Clayton Theatre offers captioned movies for hard-of-hearing

Date Published: 
January 5, 2018

The writing’s on the wall at the Clayton Theatre. The Dagsboro movie theater is making the arts more accessible to people who are deaf and hard-of-hearing by offering open-captioning matinees.

“The deaf community is a vibrant community,” said Barbara White, who suffered progressive hearing loss in her youth. “I’m glad that we’ll finally be able to see a top-rated movie with open captions.”

Open captioning works just like subtitles. While in closed captioning the text is broadcast via signal, usually on those familiar black bars across the television screen, and can be turned on and off, in open captioning, everyone can see the words shown directly on the screen with the rest of the picture.

White encouraged theater owner Joanne Howe to try open-caption nights, which began in November with showings of the firefighter movie “Only the Brave” and continued in recent weeks with “The Star” and “Wonder.”

“I didn’t realize we had such a large hard-of-hearing community out there,” Howe said. “It’s been interesting. I’ve enjoyed working with them. I hope we can do some more in the future.”

But people don’t have to be deaf to benefit from captions. It helps English language learners, seniors losing their hearing and children learning to read.

“One woman commented to me, when she goes to the movies and they’re speaking in accents, like British accents, she has a hard time understanding,” Howe said. Captions could help her, too.

It’s not hard to do. With the Clayton’s new digital projection system, the staff simply choose the captioned option from the movie hard drive, and a technician ensures the picture fits the screen.

Howe hopes to host one or two open-caption showings per film.

“We’re happy to be able to do this,” said Howe.

The next open-caption screening will be Wednesday, Jan. 10, at 2:30 p.m. for “The Greatest Showman” (PG). The musical spectacular, starring Hugh Jackman, Michelle Williams, Zac Efron and Zendaya, re-imagines P.T. Barnum’s creation of spectacle and the modern show-business.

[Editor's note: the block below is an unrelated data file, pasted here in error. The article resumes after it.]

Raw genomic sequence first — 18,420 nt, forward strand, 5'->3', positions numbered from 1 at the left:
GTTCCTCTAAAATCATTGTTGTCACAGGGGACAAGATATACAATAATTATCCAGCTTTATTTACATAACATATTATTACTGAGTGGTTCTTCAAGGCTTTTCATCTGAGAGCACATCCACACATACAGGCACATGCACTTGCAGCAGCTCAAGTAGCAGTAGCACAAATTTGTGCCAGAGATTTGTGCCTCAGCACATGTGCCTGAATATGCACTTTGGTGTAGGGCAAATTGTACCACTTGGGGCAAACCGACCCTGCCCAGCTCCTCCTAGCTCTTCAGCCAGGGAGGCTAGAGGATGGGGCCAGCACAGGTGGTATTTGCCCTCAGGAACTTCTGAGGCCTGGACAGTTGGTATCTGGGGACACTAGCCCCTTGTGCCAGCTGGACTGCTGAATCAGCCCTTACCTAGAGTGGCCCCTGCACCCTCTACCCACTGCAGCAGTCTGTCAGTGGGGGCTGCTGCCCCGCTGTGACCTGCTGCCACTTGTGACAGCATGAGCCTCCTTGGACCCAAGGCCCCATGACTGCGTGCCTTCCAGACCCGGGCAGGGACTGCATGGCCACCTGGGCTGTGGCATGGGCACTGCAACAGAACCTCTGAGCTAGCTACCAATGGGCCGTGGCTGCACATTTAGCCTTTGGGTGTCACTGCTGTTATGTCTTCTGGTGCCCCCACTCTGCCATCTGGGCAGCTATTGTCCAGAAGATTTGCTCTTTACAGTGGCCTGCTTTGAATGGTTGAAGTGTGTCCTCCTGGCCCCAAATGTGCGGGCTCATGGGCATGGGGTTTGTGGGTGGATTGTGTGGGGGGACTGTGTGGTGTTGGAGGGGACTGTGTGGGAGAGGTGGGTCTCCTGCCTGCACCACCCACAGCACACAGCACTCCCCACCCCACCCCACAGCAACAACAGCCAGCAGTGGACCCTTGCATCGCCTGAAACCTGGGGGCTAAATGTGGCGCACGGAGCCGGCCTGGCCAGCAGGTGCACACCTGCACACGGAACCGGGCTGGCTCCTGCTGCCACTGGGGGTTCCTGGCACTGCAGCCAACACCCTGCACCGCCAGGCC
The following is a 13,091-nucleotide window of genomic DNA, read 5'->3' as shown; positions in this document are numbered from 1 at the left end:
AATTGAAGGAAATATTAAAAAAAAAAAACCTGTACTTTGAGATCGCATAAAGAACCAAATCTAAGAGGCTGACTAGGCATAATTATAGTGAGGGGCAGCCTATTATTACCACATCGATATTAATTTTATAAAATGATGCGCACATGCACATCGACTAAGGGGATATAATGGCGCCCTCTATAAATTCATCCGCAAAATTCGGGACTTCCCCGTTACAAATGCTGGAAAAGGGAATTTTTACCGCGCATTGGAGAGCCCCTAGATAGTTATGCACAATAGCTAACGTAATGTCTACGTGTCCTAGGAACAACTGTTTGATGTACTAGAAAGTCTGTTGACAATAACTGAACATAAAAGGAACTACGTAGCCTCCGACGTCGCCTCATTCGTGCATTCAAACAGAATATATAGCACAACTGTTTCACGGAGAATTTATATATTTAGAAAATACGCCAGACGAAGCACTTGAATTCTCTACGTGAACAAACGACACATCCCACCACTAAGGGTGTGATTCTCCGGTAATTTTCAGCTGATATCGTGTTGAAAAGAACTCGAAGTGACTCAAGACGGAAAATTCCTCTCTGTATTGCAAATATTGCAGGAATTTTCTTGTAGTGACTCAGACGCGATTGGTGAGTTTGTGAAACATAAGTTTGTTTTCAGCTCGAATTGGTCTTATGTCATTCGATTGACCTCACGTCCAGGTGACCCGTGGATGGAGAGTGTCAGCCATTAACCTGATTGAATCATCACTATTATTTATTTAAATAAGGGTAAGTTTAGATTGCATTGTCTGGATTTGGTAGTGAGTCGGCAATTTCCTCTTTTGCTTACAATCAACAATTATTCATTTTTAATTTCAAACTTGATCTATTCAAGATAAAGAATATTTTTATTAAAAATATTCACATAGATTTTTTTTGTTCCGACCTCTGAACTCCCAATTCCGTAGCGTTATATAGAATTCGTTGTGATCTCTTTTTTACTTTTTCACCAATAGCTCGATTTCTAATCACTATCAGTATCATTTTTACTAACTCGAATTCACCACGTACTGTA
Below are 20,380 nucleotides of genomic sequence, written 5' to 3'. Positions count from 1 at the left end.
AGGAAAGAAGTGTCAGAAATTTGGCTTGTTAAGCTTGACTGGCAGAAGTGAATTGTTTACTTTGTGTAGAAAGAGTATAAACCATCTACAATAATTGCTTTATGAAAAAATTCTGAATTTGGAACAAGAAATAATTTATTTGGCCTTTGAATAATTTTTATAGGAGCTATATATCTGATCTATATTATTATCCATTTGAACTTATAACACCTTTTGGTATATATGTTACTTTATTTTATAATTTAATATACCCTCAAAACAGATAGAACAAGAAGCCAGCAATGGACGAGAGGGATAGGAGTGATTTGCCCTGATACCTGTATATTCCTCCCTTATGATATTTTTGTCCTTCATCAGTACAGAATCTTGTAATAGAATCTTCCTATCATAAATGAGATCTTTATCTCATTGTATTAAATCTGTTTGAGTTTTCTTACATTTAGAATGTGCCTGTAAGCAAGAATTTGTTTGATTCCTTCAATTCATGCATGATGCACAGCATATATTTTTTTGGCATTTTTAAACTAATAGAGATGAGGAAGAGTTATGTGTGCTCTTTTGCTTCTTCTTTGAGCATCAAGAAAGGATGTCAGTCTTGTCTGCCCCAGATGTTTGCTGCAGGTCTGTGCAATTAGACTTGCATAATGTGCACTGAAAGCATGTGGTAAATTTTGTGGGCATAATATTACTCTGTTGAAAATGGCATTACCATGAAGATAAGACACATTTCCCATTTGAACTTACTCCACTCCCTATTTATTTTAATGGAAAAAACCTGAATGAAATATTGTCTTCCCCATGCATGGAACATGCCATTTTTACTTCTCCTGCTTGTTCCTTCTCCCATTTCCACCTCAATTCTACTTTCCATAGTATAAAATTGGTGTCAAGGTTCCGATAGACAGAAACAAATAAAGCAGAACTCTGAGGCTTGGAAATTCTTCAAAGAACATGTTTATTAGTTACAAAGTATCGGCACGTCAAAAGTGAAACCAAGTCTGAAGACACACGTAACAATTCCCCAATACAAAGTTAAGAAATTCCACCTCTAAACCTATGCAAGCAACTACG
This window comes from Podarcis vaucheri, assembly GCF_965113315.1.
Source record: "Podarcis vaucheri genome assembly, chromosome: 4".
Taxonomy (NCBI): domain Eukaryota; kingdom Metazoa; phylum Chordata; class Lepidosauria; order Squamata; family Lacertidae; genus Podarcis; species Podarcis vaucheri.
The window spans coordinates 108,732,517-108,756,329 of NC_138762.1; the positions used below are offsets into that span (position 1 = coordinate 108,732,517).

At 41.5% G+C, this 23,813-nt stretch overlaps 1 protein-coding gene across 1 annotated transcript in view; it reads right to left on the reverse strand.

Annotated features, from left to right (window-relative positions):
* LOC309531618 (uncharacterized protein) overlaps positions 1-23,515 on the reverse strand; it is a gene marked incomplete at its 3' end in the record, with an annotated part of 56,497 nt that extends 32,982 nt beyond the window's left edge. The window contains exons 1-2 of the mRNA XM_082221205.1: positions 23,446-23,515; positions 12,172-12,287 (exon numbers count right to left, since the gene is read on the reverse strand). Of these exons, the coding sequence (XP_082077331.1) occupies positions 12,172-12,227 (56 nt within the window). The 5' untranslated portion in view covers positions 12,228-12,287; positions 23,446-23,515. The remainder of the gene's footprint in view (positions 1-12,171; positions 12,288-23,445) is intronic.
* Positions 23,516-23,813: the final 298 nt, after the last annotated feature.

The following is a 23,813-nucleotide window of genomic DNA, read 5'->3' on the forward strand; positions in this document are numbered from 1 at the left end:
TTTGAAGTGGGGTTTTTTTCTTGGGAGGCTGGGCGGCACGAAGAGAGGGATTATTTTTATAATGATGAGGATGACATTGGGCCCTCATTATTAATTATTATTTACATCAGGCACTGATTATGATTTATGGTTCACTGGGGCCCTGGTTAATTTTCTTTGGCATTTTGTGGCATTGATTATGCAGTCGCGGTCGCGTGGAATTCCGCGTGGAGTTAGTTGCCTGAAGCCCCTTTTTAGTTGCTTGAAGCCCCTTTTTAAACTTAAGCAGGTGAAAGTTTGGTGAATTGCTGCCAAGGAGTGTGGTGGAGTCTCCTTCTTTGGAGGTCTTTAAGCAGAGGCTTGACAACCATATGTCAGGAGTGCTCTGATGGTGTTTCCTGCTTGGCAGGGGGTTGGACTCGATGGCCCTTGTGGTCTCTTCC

Details are available by calling the Clayton Theatre box office (302) 732-3744; on the calendar at, on their Facebook page and in newspaper ads.

“We had hearing and non-hearing families at the last event, for ‘The Star,’ and they seemed to be fine with the fact that words were on the screen. It’s very interesting for me, being a hearing person, to see the captioning on the screen and how people react to it,” Howe said. “We let people know, going in, that it was open-caption.”

Coming from the Maryland and Washington, D.C., region, Barbara White said that, in her retirement to Sussex County, she was disappointed in the lack of communication access for the deaf and hard-of-hearing — less movie access and fewer interpreters.

“Every time I came here to the area, I could not see a movie with my family because it was not accessible to me,” White said.

She said she rarely bothers to watch movies without captions, because reading lips and guessing at the plotline is too frustrating, especially for the price of a ticket.

Movie theaters also offer special eyeglasses that show digital closed-captioning just for the wearer. But White has never bothered, because other moviegoers call the glasses cumbersome. “Also, the theaters only sometimes have five pairs. So, if you have this big group going there, a lot of us would be left out.”

Although Joseph Innes has “tolerated” these glasses, “There’s no comparisons with the captions on the screen. That way, I have full access. I can sit back, relax and not have to spend my time adjusting my glasses up and down and over. I like to hold my popcorn and have my drink and not worry about all that other stuff. It’s an experience, you know? The experience is not the same.”

Before the open-caption premiere, dozens of people enjoyed dinner at the nearby Porto restaurant, including members of the Delaware Deaf Senior Citizens of Sussex County and the Delaware Association of the Deaf.

“Everyone is very excited. Finally, they can go into a local movie theater and have equal access to the movie,” Innes said. “We’re finally coming into the 21st century!”

“Really, tonight is special for the deaf and hard-of-hearing,” said White, who hopes this ball will keep rolling. “We feel that we just need to educate the community.”

Here’s a tip to everyone else: Don’t say “hearing-impaired.”

“It’s outdated,” White said. “Deaf people don’t feel that they have an impairment, because they’re not broken. … We’re constantly educating people.”

Several years ago, the Hawaii State Legislature first required movie theaters to host open captioning, once per film per week. They also required that eyewear and audio descriptions (if produced) be available upon request.

Nationwide, most other digital movie theaters will follow similar rules this summer, as the U.S. Department of Justice now requires similar accommodations under the ADA.

“We are very excited about the community partnership opportunities that we never had before. I hope this partnership and tonight’s event will extend to other opportunities,” said Billy Bowman of Ocean View, also representing Delaware Association of the Deaf. “We love movies. We are working on improving access at the hospitals, doctor offices, as well as schools.”

Interviews for this story were done with help from interpreter Brenda Kelley-Frey.